Saturday, June 30, 2007

Derivitives spread risk (like a virus)

Has this cheap money bubble finally croaked?

None of this would need to cause trouble beyond a mere house-price crash and consumer slump – if only it weren't for the credit derivatives issued against so much of the world's outstanding housing debt. Running up debt – a promise to pay in the future – can only last as long as the promise comes good. Squaring that promise by issuing a derivative against it only increases the chance – and the cost – of it failing.

Posted by ticktock @ 04:38 PM (514 views)
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One thought on “Derivitives spread risk (like a virus)

  • Stillthinking says:

    Before this falls off the bottom of the flagged for interest list, am I right in that when these credit derivatives schemes collapse they are essentially the hidden equivalent of a bank failure. The UK gov. actually prints the notes, so that reserve requirements can be enforced on normal lending. However, with these credit derivatives they are essentially the good old days of the goldsmith issuing as many promissary notes as he can get away with, as banks don’t need printed notes. So when the financial press talks about ‘repackaged credit derivatives’, the repackaged part means promissary note? So everything is OK as long as confidence is maintained, but now there is no confidence anymore so bust.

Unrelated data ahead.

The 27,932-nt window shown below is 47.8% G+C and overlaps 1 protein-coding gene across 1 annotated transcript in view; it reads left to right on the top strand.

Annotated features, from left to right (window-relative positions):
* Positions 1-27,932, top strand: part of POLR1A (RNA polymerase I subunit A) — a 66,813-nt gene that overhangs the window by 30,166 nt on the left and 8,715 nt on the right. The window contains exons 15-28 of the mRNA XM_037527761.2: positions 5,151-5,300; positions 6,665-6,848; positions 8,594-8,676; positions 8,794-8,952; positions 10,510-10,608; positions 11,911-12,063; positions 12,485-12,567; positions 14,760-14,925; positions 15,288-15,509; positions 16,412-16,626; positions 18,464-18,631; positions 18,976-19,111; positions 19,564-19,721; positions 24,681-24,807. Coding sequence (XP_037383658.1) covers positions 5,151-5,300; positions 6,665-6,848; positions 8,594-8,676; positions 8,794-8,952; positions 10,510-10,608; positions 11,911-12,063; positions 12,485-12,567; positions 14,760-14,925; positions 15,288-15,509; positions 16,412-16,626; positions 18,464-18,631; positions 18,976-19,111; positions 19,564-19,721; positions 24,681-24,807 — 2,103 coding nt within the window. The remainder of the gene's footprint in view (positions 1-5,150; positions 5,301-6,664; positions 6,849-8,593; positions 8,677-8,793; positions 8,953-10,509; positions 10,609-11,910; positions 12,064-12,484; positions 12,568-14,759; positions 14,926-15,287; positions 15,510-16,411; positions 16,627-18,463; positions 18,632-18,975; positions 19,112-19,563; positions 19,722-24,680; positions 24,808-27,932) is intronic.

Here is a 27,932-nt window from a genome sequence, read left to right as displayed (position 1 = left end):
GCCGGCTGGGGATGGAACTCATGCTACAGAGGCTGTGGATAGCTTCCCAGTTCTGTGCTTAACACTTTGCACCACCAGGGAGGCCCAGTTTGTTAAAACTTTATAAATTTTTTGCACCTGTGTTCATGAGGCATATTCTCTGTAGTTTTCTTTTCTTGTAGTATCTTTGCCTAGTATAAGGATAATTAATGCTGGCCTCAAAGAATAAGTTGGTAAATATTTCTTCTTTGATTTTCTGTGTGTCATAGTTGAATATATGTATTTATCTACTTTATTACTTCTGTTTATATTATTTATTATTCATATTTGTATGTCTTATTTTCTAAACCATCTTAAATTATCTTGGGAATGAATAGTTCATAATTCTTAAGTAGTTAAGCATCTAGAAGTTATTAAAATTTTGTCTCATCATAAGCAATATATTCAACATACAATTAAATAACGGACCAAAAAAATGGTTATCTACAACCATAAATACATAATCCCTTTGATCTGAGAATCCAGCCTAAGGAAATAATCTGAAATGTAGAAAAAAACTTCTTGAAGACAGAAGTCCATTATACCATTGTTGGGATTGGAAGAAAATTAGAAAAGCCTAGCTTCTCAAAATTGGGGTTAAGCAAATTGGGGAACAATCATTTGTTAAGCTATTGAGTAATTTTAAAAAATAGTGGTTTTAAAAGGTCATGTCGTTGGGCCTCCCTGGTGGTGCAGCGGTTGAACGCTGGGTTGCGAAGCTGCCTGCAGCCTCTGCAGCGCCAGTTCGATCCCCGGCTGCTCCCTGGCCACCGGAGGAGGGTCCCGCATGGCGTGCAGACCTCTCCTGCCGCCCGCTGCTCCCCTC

But given the amount of press coverage about sub-prime everyone does know, including me, so why hasn’t there been a massive rush out, the matching part of the final morning opening hours of a bank during the run. ??? Or the collapse would be extremely fast but where is it, as it should be here now.
    So, ?????!!!!????? Whats wrong with this line of reasoning?

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